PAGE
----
By CARMEN DURLAN
By becoming an interpreter of the U.S. Constitution, people can change their lifestyle and alter their society, said the Salt Lake School District’s attorney in a speech before BYU students and members of the Federalist Society Thursday.
Byron Fisher, a partner in Fabian & Clendenin, a law firm in Salt Lake City, told students to get involved in practicing law and making a difference.
“I spend my professional life inside the Constitution. I spend my day applying the law and determining whether we have met the requirements of the Constitution.
Fisher presented example cases and asked audience members to apply appropriate laws and make decisions.
The toughest case example was the formation of non-curricular, controversial clubs, Fisher said. These would include gay rights clubs, gambling clubs or Satanic worship clubs.
“There are those who say, ‘why, even with the freedom of speech, should we not permit students (and) children, to discuss the value or the non-value of alternative lifestyles as described (here)?'” Fisher said.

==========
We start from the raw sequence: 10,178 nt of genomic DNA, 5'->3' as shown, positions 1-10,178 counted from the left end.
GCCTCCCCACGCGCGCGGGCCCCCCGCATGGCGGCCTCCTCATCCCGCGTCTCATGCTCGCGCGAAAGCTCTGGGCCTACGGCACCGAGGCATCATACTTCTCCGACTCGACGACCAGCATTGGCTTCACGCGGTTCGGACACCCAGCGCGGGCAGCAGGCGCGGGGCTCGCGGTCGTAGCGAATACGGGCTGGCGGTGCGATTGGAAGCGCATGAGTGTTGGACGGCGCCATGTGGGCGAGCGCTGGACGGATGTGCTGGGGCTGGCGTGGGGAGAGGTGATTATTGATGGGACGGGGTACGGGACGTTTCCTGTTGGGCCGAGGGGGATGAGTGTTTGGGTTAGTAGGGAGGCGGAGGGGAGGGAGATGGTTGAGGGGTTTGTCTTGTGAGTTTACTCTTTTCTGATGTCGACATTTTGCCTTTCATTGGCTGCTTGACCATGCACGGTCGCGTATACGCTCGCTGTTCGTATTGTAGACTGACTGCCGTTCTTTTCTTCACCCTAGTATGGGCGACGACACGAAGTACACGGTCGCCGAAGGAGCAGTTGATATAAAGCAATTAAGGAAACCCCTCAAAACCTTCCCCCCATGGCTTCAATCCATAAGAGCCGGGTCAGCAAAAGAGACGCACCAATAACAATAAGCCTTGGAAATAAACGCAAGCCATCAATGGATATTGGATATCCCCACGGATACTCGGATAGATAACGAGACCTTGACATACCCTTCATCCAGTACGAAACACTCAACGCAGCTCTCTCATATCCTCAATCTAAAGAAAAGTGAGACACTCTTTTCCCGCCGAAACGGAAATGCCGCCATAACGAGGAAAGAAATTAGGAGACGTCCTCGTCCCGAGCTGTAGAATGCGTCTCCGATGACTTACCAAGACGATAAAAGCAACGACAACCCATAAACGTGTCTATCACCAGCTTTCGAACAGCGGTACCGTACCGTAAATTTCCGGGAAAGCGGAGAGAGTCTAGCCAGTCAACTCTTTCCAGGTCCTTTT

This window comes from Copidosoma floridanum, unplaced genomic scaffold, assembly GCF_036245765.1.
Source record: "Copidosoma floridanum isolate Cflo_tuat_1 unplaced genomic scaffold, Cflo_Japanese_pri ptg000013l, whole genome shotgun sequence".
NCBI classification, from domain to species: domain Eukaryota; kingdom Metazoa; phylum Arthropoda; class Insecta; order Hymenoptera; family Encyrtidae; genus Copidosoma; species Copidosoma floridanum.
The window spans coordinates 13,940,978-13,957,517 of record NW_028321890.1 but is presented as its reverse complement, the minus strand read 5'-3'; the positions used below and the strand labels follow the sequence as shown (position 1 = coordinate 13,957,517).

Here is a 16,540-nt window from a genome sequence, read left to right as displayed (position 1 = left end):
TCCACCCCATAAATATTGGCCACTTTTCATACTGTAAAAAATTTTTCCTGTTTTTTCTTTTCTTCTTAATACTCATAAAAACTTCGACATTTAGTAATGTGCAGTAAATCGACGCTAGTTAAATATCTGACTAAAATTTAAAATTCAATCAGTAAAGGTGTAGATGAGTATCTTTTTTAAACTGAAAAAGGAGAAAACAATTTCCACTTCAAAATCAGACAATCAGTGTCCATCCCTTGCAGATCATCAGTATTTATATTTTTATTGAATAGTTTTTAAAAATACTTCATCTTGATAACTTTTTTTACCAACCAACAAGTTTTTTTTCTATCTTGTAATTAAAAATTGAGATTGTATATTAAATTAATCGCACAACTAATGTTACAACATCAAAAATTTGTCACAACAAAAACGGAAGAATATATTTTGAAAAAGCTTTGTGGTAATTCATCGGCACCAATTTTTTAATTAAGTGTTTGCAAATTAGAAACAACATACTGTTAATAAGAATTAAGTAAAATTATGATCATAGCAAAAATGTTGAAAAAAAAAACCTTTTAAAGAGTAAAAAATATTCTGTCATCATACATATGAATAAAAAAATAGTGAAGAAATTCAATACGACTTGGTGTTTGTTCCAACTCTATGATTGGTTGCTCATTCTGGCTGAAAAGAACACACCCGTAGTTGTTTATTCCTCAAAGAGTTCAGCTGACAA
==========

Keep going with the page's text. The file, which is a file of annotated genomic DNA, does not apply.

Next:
More than just determining what students can discuss, another issue is that of school districts being forced to decide which clubs can exist, advertise or schedule a room in the school to meet, Fisher said.
Fisher posed the question of a club’s purpose in school and asked the audience, “What are you going to permit in your school district for your children? Do they have a right to an alternative lifestyle in a club setting?”
“Maybe we should teach the Constitution and extol its virtues, and memorize the Bill of Rights, and then not practice any of its mandates, not interpret any of it today for (what) it dictates to today’s concerns.”